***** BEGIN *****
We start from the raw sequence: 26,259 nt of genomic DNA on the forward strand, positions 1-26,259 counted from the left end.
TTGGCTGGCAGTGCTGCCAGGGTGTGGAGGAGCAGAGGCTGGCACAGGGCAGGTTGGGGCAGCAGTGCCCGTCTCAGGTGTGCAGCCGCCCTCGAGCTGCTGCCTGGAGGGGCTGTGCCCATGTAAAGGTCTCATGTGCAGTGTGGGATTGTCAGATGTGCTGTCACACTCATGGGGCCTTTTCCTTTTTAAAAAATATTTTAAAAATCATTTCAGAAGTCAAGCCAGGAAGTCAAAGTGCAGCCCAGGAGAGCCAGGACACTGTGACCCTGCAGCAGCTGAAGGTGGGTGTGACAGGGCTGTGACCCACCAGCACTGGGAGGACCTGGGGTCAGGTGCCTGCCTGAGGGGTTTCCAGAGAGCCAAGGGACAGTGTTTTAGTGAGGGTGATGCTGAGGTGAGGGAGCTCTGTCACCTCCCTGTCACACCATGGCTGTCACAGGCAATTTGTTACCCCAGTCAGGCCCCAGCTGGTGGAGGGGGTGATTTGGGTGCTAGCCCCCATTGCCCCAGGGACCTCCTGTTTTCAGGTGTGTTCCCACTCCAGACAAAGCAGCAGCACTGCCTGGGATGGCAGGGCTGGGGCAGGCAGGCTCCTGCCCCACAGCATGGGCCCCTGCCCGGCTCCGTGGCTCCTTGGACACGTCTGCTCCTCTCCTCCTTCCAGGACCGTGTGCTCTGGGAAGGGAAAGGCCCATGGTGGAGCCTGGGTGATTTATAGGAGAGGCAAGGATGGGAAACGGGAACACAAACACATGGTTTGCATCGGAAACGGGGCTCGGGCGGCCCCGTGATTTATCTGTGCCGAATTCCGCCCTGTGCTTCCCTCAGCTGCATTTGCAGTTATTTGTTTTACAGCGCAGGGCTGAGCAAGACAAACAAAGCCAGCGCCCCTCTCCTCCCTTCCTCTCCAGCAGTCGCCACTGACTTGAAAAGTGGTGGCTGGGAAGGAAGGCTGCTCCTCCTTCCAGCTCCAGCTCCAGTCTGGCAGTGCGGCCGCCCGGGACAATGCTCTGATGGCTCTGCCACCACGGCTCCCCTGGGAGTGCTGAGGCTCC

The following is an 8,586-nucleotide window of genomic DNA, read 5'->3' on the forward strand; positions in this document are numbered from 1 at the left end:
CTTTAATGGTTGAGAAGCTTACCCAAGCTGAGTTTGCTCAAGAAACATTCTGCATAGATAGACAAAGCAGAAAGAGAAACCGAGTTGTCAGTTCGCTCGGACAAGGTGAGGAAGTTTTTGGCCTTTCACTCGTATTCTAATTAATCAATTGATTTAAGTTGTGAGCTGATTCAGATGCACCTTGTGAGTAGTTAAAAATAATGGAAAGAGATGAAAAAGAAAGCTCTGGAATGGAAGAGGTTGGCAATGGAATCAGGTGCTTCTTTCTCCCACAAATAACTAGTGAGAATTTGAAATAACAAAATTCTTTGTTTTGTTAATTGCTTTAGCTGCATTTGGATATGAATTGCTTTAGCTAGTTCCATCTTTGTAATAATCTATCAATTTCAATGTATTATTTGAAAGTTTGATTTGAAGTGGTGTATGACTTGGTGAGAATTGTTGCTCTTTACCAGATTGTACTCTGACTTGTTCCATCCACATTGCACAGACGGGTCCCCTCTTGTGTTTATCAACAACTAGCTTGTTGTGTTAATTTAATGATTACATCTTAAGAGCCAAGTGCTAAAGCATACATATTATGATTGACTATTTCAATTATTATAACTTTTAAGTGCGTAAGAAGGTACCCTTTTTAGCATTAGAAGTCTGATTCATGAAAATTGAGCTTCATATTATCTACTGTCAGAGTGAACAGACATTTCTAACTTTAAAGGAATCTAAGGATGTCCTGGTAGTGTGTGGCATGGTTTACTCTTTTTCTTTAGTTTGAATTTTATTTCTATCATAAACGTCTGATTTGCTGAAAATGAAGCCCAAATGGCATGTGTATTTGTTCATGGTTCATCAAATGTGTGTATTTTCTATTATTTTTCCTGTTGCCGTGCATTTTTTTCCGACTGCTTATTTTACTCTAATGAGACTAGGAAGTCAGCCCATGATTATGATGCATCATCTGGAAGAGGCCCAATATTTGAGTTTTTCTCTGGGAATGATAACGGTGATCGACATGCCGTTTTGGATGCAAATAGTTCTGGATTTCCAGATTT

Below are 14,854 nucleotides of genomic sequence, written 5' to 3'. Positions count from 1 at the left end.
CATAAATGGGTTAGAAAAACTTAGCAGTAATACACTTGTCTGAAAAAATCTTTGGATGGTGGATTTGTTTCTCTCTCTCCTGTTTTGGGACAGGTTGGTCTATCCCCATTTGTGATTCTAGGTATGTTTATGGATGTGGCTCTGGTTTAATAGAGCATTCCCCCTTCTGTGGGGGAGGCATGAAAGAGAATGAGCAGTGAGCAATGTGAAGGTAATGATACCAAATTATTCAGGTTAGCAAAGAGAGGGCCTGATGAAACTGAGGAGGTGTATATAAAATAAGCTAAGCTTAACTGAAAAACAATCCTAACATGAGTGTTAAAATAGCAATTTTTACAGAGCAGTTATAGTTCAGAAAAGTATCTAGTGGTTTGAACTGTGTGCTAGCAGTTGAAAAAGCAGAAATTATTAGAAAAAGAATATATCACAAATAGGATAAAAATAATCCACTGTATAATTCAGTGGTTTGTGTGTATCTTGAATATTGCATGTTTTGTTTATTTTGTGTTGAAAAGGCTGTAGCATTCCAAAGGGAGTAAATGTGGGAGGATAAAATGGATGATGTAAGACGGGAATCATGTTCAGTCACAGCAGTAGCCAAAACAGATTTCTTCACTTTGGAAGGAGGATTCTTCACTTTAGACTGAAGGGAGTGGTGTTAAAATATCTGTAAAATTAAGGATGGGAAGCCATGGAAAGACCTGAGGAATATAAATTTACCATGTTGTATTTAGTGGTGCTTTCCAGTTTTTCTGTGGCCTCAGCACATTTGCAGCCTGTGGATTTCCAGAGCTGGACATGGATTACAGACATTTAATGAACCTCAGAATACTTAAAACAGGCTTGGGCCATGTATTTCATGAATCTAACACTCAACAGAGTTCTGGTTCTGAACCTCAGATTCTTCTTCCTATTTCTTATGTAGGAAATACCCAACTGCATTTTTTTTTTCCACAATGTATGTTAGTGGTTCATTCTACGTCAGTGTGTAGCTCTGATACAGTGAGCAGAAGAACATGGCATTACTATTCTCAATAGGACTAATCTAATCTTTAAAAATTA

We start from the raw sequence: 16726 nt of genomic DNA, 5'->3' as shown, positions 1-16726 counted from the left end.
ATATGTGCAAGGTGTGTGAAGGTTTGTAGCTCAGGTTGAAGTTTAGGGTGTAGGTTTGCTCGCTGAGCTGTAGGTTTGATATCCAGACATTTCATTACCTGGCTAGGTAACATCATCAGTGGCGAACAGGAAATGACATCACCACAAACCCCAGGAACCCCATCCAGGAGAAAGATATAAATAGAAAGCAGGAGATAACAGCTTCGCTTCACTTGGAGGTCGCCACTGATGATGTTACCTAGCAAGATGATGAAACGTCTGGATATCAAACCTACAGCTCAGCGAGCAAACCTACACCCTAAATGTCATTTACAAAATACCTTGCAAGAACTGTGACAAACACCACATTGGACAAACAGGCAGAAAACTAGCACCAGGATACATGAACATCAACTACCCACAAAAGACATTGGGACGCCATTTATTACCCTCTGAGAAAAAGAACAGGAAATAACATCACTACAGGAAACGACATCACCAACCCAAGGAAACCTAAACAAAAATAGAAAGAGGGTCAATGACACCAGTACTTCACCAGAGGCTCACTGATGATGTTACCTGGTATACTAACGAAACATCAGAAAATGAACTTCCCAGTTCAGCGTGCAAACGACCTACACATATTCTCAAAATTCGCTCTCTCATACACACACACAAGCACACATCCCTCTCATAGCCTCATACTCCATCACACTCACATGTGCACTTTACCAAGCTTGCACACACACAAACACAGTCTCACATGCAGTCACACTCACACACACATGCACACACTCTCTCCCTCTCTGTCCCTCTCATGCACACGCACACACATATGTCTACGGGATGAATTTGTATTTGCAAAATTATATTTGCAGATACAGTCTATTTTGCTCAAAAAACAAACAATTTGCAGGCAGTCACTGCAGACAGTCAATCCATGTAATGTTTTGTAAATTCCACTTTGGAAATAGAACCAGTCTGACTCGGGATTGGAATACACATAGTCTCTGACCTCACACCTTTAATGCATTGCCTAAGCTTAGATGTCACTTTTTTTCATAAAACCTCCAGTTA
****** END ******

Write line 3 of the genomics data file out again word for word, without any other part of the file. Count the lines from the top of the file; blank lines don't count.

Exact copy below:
The following is an 8,586-nucleotide window of genomic DNA, read 5'->3' on the forward strand; positions in this document are numbered from 1 at the left end: